White whales and acoustic noise: Observing and registering physiological reactions

White whales and acoustic noise: Observing and registering physiological reactions

8 May 2013

Acoustic noise is one of the major anthropogenic impacts on marine mammal life. To date, the majority of studies have examined the effect of loud noise on hearing and behavioral response in marine mammals. On the other hand, physiological parameters are often used to evaluate the response and state of the autonomic nervous system of humans and terrestrial mammals under the conditions of anxiety and stress as well as when exposed to a fatiguing acoustic noise. The objectives of this study were to investigate the effect of acoustic noise on the heart rate (HR) and breathing pattern in belugas.


The study was conducted on 2 young belugas housed at the Utrish Marine Station of RAS. The belugas were exposed to an octave band acoustic noise (frequency: 9.5-13, 19-27, 27-38, 54-78, 78-108 kHz; intensity: 140-165dB; duration 1, 3, 10 and 30 min). The frequency of noise overlapped the range of best hearing for the beluga. Two series of experiments were conducted in beluga 1: 2 months after capture when the animal was about 1-year old and then one year later when the animal was about 2-year old. Beluga 2 was studied when it was 1.5-2.0 years, one year after it had been captured.


The HR of the beluga laying on the stretcher was characterized by expressed arrhythmia: periods of bradycardia (instantaneous HR decreased to 20 beats/min), which accounted for the phase of breath holding or apneas (respiration pauses longer than 60 s) that alternated with periods of accelerated HR (up to 85 beats/min) concurrent with a series of respiration acts (2–10 inspirations over 30s intervals).


In the first series of experiments, acoustic noise evoked a HR acceleration in beluga 1 (age about 1 year), manifesting tachycardia. The instantaneous HR reached the maximum (up to 100 beats/min, 15 beats/min greater than the baseline values). When the noise was continued (10-30 min) tachycardia lasted up to 5 min and was replaced by bradycardia. The minimal instantaneous HR at that time was 12 beats/min. The pattern of breathing changed simultaneously with the HR acceleration changes: the proportion of short BP (<20 sec) increased and the ratio of long BP (>60 sec) increased. In beluga 2 (age 1.5-2.0 years) the response to acoustic noise was opposite: the instantaneous HR decreased (5 beats/min during the first noise presentation) and remained low for 4 min. The changes of breathing pattern were also opposite: the proportion of short BP decreased while the proportion of long BP increased.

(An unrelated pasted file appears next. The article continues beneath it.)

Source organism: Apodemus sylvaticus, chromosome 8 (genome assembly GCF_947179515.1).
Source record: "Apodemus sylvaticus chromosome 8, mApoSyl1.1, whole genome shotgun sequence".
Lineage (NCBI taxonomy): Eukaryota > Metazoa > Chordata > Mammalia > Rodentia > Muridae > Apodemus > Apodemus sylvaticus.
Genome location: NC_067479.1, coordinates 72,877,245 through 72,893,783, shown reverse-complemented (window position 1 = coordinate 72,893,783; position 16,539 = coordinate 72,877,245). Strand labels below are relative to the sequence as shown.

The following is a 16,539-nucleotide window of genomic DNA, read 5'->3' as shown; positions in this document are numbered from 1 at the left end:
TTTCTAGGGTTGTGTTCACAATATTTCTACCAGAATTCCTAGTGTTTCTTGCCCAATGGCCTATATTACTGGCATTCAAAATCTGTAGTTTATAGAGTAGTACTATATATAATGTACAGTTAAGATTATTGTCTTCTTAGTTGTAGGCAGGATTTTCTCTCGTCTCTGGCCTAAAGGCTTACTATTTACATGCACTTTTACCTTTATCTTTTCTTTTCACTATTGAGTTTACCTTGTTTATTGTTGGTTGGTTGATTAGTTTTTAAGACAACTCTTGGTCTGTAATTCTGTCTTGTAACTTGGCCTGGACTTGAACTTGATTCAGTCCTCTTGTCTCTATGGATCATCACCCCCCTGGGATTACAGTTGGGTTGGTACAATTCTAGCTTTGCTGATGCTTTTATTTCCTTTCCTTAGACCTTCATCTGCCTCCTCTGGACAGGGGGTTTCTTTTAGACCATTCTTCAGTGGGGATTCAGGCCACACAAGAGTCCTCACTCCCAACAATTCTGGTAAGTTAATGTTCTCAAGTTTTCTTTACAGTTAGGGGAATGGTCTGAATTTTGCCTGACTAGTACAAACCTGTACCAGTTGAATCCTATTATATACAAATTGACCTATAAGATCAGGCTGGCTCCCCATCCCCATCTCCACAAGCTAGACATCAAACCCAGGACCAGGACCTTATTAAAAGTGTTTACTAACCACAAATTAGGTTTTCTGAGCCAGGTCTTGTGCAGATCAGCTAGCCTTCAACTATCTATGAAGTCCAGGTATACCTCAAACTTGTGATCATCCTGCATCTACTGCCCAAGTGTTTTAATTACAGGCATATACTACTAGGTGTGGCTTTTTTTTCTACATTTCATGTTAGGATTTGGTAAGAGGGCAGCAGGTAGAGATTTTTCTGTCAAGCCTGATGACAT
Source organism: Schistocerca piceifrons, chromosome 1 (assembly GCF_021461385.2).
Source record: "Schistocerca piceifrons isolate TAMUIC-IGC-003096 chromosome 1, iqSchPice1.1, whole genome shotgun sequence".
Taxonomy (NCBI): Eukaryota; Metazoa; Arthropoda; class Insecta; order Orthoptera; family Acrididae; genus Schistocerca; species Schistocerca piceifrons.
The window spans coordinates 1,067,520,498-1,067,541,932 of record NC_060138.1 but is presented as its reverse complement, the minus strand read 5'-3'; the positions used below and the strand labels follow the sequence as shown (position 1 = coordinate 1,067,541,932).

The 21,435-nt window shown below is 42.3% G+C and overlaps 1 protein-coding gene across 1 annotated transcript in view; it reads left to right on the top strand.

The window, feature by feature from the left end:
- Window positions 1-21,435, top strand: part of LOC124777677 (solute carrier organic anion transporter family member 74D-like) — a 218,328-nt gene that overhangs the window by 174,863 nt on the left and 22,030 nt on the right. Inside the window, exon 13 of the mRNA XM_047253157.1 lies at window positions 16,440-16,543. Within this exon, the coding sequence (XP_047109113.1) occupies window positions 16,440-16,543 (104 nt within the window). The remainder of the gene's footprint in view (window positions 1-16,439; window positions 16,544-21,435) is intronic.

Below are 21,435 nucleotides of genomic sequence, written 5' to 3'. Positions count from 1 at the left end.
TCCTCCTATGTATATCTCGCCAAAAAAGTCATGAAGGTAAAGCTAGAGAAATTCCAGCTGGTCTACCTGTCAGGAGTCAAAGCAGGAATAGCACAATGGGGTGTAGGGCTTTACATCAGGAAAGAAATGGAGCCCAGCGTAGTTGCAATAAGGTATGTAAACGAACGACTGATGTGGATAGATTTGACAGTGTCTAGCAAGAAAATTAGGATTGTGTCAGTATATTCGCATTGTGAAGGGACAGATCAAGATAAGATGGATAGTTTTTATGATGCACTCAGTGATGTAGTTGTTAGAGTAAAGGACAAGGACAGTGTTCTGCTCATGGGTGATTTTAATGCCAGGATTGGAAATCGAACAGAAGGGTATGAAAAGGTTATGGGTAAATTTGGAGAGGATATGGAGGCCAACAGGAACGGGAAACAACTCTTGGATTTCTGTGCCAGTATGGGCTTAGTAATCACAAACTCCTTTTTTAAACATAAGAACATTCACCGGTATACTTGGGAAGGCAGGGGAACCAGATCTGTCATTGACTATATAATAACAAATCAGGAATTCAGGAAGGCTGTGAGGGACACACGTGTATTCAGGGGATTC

In both belugas1 (series 1) and 2 the expression and duration of the response to noise depended both on the noise intensity and frequency. In beluga 1 a 150 dB acoustic noise evoked a sharp HR acceleration at all noise frequencies. During the first 1-min of noise exposure the average HR increased to 210% of the baseline values. The magnitude of acceleration of HR in beluga 1 at frequencies of 19-27 and 27-38 kHz was much greater than at frequencies 54-78 and 78-108 kHz (paired comparison). The HR acceleration in response to a 1-min 140 dB noise (on average 127% greater than the baseline values; frequencies of 19-27 and 27-38 kHz) was smaller compared to 150 and 160 dB noise. In beluga 2 a 1-min 165 dB noise caused a deceleration of HR at all noise frequencies. During the first 1-min of noise exposure the average HR decreased to 20% of the baseline values. The magnitude of bradycardia was the highest at the noise frequency of 9.5-13 kHz (the average HR was 45% lower than the baseline values) and progressively decreased when the frequency was changed to 78-108 kHz (74%). However, the effect of the noise frequency on the HR response in beluga 2 was not significant. In beluga 2 the degree of evoked bradycardia was similar at all employed noise intensities (145-165 dB) varying between 50 and 64% of the HR baseline values.